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Sun Protection 101

By Melissa Schweiger
Posted On Jul 11, 2011

What to do before, during and after sun exposure to keep skin healthy and beautiful

By: Leslie Baumann, M.D.

Sun damage is no laughing matter, and unfortunately it can take years or even decades for the symptoms to become visible. Starting in our youth, UV rays prompt cellular changes in the deepest layers of our skin, and as time marches on and sun exposure accumulates, these changes manifest as dark patches, wrinkles, rough texture and in extreme cases, skin cancer. Fortunately, it’s never too late to start shielding our skin from the sun, and we have a variety of options that can reverse the signs of damage and get skin back on track.


Don’t even think about leaving the house without SPF 30 every day.  ere are so many wonderful moisturizers with sunscreen these days, so you really have no excuse. On days when you’ll be spending an extended period of time in the sun, opt for a higher SPF, apply it 30 minutes before sun exposure, and don’t forget to reapply every hour or so, and especially after swimming or sweating. Extra antioxidants are essential for optimal protection, so choose a sunscreen enriched with free-radical fighters, or layer an antioxidant serum underneath your SPF. On days when I’m playing a full round of golf, I also take a SunPill supplement, which contains a variety of antioxidants that provide extra protection from damaging UV rays.


I advise all of my patients to seek out shade, but it’s possible to be exposed to UV rays even when you’re covered up.  is is why you still need to apply (and reapply) sunscreen anytime you’re outdoors, and it’s important to take extra precautions. Clothing with UPF 50 (Mott 50 offers fashionable options) definitely helps, as does a hat and wrap-around sunglasses that cover the crow’s feet area. Another piece of advice: Don’t apply self-tanner before heading outdoors. Research shows that DHA, the ingredient responsible for that faux glow, creates free radicals when exposed to UV light, which is why I recommend using it at night along with other sun-sensitive ingredients like retinoids.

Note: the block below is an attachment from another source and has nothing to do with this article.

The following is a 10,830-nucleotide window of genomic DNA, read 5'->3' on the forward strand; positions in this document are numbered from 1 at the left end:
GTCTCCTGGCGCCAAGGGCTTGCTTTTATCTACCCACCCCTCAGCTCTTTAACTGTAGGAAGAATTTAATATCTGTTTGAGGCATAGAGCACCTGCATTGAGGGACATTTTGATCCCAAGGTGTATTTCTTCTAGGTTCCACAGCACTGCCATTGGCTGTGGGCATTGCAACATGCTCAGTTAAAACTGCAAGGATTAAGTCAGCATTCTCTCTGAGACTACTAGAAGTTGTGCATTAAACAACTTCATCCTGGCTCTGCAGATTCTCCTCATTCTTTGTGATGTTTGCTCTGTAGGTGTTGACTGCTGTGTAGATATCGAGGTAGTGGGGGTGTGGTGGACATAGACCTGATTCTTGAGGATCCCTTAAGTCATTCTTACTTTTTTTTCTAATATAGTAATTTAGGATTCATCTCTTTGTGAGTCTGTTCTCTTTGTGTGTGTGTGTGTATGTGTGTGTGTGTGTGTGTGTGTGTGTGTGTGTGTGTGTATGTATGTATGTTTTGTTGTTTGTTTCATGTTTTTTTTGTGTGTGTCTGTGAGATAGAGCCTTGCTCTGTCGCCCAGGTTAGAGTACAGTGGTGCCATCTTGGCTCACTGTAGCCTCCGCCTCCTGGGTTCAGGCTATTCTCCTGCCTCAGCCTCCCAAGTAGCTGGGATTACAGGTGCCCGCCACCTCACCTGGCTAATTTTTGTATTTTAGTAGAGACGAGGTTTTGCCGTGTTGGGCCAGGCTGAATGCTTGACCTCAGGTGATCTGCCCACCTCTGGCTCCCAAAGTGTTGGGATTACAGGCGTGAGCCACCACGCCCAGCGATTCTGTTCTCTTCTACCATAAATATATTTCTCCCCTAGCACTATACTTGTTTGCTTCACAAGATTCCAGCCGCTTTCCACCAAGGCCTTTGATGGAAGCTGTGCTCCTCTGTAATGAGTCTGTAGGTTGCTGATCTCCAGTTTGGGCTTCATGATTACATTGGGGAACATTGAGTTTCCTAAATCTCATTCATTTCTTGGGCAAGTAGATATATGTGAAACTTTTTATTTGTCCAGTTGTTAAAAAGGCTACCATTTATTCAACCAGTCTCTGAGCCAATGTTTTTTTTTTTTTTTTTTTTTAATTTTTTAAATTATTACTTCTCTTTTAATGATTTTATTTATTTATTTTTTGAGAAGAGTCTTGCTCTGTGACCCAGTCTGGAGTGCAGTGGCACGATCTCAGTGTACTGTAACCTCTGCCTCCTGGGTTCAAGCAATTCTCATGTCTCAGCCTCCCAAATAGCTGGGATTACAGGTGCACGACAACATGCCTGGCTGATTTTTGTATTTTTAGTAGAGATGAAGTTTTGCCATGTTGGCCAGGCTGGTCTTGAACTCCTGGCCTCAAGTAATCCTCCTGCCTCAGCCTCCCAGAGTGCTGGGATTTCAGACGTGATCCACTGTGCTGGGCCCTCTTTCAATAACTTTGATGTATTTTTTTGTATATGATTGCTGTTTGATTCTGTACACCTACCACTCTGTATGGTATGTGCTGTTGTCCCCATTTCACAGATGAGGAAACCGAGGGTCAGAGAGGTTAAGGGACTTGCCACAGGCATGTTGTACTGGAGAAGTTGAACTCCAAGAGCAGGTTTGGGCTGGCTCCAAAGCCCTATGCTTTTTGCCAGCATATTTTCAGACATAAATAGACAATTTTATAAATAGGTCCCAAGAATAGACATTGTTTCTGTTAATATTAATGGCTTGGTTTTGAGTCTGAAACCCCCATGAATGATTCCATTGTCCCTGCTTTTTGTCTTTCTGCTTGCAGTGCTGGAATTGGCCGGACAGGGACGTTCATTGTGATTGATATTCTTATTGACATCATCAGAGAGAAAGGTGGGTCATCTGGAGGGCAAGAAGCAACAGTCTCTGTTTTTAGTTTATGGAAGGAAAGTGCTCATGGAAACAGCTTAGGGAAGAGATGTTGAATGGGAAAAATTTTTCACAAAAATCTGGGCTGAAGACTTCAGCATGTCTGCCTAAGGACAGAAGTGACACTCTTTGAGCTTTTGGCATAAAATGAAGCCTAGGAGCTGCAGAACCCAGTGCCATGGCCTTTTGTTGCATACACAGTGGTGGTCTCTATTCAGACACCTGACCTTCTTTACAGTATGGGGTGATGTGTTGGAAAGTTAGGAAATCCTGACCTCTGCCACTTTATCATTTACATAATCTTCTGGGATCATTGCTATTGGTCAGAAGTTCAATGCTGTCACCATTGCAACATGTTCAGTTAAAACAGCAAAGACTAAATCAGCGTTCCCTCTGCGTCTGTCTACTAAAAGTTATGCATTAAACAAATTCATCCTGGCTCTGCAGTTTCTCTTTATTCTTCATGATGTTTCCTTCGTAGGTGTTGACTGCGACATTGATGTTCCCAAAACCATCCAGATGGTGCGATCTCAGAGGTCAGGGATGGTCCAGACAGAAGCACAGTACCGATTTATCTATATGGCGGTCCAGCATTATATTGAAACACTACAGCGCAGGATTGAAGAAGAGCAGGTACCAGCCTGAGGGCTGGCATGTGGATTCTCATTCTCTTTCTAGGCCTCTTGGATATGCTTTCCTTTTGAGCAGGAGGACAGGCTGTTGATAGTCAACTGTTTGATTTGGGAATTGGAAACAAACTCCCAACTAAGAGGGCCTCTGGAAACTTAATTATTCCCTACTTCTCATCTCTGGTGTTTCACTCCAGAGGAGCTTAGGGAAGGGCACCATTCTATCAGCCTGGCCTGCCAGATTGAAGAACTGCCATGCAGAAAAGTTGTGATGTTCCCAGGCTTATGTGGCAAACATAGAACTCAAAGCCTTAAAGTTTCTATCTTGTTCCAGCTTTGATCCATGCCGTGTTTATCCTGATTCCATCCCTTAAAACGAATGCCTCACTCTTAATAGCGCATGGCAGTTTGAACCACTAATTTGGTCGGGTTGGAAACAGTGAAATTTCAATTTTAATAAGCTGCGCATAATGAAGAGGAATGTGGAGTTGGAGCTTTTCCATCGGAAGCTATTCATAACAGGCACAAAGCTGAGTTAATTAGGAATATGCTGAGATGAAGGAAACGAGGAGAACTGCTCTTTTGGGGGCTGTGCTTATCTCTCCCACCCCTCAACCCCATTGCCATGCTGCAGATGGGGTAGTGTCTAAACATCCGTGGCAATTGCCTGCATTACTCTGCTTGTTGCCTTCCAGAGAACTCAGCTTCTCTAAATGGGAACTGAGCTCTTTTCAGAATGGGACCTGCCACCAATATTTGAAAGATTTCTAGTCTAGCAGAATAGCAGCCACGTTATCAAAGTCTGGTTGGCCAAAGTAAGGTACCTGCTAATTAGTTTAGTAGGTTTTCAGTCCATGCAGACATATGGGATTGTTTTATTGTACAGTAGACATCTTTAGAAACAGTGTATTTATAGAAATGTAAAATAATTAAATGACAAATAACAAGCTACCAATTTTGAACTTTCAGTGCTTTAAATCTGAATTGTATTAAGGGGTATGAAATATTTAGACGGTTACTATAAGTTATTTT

Despite our best efforts, sometimes we still get burned (literally). If this happens, apply a lotion with aloe to soothe and hydrate the skin (I like Burn Jel).  en, drink green tea and take an antioxidant supplement (500 mg of vitamin C twice a day will do the trick) to help prevent free radical damage to your cells. You can also take ibuprofen every four hours to reduce discomfort and redness.

To reverse signs of sun damage—including wrinkles, uneven pigmentation and rough texture—your dermatologist can recommend topical products like retinoids or treatments such as Intense Pulsed Light (IPL) and laser resurfacing.  e goal is to promote your skin’s natural collagen production and remove dull, damaged cells on the skin surface in order to reveal fresher, healthier-looking skin.